Human rights agenda missing, but imperative

In the polarization generated by conflict, confrontation and war, especially women and minorities have become more vulnerable.

Important to address in the Russian – Iranian agenda are above all the missing human rights issues, the protection of the individual by the concept of individual citizenship. In the polarization generated by conflict, confrontation and war, especially women and minorities have become more vulnerable. To be sustainable over time, any political order must build on a social contract in which citizens offer their support only in exchange for protection and welfare. Russia and Iran, as authoritarian regimes, need to be convinced of that, since, to them, this insight probably appears counterintuitive after the Arab Spring.

Do the critics of the democratic revolutions have a point when they find the relative stability of authoritarian regimes, like Russia, Iran and Saudi Arabia, preferable to the chaos and violence following the Arab Spring? This is a debatable point, contentious either way. My own views are heavily influenced by Timothy Snyder’s analyses of Europe in the 1930s. Snyder’s main argument is that the idea of citizenship, which he defines as a reciprocal relationship between an individual and a sheltering polity, offers at least a degree of protection for the vulnerable individual; conversely, state destruction turns lethal on a grand scale. This will be my topic for a second article.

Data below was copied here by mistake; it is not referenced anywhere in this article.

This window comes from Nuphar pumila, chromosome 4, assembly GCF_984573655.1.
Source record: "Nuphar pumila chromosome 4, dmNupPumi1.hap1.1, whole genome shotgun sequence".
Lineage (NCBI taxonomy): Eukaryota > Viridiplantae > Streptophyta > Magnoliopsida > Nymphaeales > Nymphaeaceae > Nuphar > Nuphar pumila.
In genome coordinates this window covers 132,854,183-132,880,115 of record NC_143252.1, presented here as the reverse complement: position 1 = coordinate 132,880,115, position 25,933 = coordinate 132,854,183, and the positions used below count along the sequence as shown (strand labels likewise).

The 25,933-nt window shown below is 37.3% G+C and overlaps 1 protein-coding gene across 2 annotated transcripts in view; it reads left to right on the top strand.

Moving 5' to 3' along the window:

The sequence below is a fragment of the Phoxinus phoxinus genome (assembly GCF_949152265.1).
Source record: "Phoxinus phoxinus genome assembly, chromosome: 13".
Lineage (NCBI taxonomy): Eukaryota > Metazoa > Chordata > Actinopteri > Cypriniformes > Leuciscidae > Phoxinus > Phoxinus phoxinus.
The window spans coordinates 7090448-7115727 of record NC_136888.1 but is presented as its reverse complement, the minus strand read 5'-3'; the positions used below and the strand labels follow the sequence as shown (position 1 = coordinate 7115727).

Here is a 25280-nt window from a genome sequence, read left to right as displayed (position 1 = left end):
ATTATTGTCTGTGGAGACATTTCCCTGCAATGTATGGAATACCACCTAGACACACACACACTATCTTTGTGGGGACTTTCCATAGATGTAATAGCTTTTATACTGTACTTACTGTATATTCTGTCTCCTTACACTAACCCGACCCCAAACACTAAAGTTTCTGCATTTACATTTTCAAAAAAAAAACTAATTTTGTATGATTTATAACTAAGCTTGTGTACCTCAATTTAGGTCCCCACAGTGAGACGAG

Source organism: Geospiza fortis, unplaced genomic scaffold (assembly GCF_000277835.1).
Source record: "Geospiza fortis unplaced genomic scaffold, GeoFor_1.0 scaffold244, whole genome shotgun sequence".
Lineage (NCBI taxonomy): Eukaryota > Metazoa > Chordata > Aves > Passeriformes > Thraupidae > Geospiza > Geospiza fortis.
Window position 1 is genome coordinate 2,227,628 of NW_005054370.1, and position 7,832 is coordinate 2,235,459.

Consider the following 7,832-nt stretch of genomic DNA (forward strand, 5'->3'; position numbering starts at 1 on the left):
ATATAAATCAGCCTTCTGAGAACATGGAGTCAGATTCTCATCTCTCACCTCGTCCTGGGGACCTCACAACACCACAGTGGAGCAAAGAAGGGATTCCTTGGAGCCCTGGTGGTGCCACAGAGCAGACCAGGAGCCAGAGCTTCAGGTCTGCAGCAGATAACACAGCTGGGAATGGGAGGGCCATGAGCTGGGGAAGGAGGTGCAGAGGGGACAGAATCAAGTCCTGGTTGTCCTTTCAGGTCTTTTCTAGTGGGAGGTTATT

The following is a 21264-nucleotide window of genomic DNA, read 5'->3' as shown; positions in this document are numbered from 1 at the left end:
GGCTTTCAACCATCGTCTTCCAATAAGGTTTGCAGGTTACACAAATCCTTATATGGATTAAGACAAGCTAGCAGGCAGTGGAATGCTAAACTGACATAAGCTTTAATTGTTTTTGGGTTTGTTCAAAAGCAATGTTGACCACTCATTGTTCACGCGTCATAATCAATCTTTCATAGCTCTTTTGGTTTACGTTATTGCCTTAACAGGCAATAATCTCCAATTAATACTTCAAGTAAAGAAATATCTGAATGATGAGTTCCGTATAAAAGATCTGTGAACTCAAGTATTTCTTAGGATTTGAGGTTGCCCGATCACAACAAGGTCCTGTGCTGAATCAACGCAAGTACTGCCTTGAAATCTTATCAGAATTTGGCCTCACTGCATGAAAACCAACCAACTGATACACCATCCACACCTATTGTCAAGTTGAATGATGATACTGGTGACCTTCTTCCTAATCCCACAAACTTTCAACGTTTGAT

About the author

Torgeir E. Fjærtoft is a Norwegian diplomat and now a Visiting Research Fellow with the Centre for Islamic and Middle East Studies at the University of Oslo. His latest posting was to Saudi Arabia, but his longest experience has been of the UN, EU / EEA and German issues. His current research project is on collective security in the Middle East.